With AT&T (NYSE:T) closing its acquisition of media giant Time Warner last week, investors will be watching to see how well the telecom company can integrate Time Warner's powerful content assets, including Warner Bros., HBO, CNN, TNT, and TBS, into its business. In theory, AT&T's acquisition looks great. "Combine [these content assets] with AT&T's strengths in direct-to-consumer distribution, and we offer customers a differentiated, high-quality, mobile-first entertainment experience," explained AT&T CEO Randall Stephenson. But will it be as easy as it sounds?
AT&T is up against some tough competition, particularly when it comes to Time Warner's HBO. Chief among its competition, of course, is fast-growing Netflix (NASDAQ:NFLX). But tech companies Amazon, Alphabet, and Apple, are upping their spending on content, too. Will HBO be better positioned to compete with tough competition under AT&T's leadership? John Stankey, the CEO of AT&T's new media unit, believes so.
Hiking its content budget
To better compete with Netflix, HBO will increase its spending on original content, Stankey said in a Bloomberg interview.
HBO would need to spend far more on content to catch up with Netflix. In 2017, Netflix spent about $6 billion on content. This year, Netflix expects to spend about $7.5 billion to $8 billion on content, with an estimated 25% of this spending going toward original content. HBO's budget has paled in comparison. Time Warner allotted over $2 billion to HBO's content spending in 2017, and approximately half of this spending went to original content.
Even if HBO substantially increases its content budget, it may not increase it fast enough to catch up with Netflix. Netflix has credited much of its success to aggressive spending on content, and the streaming giant plans to keep continuing down this path. "We have big plans for content growth. You should expect that to continue," said Netflix CEO Reed Hastings in the company's most recent earnings call.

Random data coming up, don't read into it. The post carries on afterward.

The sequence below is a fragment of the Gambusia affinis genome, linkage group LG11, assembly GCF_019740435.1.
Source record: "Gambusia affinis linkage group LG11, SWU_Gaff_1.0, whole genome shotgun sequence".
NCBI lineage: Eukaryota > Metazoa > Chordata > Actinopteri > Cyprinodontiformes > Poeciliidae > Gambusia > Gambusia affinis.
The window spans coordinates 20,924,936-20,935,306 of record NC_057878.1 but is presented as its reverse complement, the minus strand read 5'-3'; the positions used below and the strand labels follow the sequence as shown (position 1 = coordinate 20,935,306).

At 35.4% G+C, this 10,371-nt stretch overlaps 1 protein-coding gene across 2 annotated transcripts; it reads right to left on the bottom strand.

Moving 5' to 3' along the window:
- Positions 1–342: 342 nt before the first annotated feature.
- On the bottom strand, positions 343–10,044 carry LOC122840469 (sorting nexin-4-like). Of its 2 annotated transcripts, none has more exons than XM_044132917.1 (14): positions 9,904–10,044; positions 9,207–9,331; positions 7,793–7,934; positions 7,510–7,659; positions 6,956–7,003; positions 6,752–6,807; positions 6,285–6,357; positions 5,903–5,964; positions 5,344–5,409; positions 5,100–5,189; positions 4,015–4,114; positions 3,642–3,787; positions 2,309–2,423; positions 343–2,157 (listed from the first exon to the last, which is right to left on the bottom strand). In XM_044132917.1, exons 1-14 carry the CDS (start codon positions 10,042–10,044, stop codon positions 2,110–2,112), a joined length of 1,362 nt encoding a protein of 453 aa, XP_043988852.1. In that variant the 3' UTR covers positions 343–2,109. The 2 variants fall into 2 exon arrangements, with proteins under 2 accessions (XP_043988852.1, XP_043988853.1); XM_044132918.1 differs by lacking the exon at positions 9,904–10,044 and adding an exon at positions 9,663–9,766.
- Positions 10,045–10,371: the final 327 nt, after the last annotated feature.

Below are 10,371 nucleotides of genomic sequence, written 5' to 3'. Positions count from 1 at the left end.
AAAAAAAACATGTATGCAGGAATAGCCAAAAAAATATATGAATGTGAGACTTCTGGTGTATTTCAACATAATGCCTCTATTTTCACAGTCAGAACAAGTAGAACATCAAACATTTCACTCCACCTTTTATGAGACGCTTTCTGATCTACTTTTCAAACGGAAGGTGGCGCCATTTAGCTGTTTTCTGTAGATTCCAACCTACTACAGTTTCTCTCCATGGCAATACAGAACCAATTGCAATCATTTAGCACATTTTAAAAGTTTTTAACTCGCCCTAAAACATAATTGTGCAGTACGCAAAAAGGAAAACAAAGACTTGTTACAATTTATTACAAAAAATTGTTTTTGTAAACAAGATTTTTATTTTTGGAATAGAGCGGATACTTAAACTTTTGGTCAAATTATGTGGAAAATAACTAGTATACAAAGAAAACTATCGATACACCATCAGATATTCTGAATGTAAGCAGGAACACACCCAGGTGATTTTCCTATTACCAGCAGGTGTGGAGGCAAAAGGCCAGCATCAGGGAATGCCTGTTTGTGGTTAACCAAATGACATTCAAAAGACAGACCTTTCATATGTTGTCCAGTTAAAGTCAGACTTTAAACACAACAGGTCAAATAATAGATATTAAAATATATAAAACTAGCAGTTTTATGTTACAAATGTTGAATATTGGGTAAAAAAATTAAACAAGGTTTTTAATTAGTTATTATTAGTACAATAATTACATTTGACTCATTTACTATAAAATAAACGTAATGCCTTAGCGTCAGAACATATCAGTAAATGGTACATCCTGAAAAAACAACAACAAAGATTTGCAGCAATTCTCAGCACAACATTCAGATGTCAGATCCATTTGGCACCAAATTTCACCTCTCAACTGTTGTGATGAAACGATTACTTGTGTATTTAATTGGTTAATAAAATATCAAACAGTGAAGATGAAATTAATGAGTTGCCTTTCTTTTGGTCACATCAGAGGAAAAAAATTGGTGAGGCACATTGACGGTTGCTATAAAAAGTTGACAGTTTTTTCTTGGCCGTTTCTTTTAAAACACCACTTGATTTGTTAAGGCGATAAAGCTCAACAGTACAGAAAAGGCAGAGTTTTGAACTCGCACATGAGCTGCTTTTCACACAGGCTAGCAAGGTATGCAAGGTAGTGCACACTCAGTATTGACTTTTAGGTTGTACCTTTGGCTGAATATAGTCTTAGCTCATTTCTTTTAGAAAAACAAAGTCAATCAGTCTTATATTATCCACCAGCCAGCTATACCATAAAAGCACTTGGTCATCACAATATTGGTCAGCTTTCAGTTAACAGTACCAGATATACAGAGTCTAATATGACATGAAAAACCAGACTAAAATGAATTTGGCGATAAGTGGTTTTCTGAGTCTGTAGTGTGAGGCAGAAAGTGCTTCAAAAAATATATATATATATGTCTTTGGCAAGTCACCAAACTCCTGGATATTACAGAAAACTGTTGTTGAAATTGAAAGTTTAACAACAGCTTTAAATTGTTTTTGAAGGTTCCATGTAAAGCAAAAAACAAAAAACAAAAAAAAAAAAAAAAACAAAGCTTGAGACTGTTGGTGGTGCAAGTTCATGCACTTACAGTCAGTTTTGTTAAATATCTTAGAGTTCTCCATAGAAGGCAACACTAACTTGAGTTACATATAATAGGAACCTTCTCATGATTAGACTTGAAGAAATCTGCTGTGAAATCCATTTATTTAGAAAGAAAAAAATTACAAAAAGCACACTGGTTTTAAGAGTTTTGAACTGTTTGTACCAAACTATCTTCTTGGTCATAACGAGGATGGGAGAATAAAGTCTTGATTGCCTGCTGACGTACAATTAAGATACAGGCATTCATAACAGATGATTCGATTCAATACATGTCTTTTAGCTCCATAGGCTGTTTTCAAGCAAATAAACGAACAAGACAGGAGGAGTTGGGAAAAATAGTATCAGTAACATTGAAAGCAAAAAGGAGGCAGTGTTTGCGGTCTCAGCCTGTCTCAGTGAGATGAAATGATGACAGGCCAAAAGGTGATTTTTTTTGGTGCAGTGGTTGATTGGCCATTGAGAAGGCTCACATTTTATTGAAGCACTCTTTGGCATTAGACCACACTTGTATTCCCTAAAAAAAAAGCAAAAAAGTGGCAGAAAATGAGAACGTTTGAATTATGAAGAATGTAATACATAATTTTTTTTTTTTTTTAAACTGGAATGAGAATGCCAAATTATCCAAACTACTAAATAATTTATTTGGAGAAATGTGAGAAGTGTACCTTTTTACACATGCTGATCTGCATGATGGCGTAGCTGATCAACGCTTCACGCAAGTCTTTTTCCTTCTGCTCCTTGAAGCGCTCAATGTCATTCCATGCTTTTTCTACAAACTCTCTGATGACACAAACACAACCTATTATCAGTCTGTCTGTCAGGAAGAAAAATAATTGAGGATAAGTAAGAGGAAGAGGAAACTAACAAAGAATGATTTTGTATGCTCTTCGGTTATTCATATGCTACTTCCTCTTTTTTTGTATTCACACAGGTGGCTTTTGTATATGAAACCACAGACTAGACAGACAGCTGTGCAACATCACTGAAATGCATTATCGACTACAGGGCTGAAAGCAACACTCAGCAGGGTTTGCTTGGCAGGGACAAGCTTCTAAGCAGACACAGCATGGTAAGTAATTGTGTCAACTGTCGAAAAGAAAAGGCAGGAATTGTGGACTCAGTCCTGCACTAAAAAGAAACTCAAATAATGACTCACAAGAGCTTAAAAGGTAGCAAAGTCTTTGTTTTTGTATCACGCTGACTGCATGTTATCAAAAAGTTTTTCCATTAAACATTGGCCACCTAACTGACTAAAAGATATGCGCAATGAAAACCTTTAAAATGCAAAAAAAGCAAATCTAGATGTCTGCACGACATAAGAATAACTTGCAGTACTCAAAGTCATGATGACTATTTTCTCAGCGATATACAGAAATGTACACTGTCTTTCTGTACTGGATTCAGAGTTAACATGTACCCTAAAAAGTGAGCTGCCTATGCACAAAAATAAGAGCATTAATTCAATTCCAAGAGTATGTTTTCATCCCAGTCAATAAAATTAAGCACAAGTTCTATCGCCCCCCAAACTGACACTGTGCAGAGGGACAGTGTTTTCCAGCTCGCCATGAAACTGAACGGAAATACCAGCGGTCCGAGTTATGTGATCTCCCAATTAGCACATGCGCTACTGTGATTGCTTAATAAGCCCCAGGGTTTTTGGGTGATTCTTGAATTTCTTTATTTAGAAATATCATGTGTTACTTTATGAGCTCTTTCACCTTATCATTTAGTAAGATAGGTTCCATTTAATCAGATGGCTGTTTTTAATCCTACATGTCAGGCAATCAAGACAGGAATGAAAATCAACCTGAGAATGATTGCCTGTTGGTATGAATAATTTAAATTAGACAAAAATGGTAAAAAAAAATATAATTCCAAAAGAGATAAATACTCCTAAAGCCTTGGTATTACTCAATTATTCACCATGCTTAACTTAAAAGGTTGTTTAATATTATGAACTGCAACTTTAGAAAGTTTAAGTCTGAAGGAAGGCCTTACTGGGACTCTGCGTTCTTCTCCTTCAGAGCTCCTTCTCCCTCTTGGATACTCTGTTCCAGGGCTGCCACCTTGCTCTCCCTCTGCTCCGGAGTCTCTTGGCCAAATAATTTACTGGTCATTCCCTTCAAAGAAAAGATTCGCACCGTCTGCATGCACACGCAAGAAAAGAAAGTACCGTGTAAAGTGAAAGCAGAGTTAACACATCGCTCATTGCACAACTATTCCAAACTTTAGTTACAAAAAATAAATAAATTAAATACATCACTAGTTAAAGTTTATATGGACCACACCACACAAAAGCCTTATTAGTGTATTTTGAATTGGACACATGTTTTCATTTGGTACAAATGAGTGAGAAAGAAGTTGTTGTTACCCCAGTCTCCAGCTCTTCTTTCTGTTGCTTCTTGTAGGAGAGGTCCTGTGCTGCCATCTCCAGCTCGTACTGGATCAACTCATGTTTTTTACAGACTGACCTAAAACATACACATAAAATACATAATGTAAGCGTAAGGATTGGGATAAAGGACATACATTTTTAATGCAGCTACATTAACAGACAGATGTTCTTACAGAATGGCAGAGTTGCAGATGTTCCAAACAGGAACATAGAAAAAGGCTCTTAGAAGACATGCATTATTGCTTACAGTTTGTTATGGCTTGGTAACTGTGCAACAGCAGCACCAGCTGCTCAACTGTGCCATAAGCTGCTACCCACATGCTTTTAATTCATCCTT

Meanwhile, HBO's content budget will likely be pressured by the nascent media units at deep-pocketed tech start-ups, as well as the increasingly ambitious streaming plans from other media companies. In 2017, Amazon and Hulu spent about $4.5 billion and $2.5 billion on content in 2017, respectively. Meanwhile, Apple is ramping up its spending on content and is expected to spend more than $1 billion on content ahead of its rumored subscription-TV service. Walt Disney has also ramped up its direct-to-consumer efforts, recently launching streaming service ESPN Plus and planning a Disney-branded service for 2019.
Investors like Netflix's strategy
Investors have rewarded Netflix for its strategy of investing heavily in original content. The stock has soared 158% over the past 12 months and has gained more than 300% over the past three years as the streaming TV giant has grown its subscribers and revenue. Its run-up gave Netflix a valuation well beyond Time Warner's. Netflix's market capitalization is currently about $170 billion -- about double the $85.4 billion price AT&T paid for Time Warner.
The case for HBO to follow Netflix's lead has become even stronger recently. Netflix's streaming year-over-year revenue growth accelerated in its most recent quarter to a growth rate of 43.2% year over year -- and management is expecting this growth rate to rise to 43.8% in its second quarter. In addition, Netflix's profitability is soaring, with net income climbing 63% year over year in its first quarter of 2018.
AT&T will need to really step on the accelerator with its HBO content spending if it wants to avoid falling too far behind.
John Mackey, CEO of Whole Foods Market, an Amazon subsidiary, is a member of The Motley Fool's board of directors. Suzanne Frey, an executive at Alphabet, is a member of The Motley Fool's board of directors. Daniel Sparks owns shares of Walt Disney. The Motley Fool owns shares of and recommends Alphabet (A shares), Alphabet (C shares), Amazon, Netflix, and Walt Disney. The Motley Fool has a disclosure policy.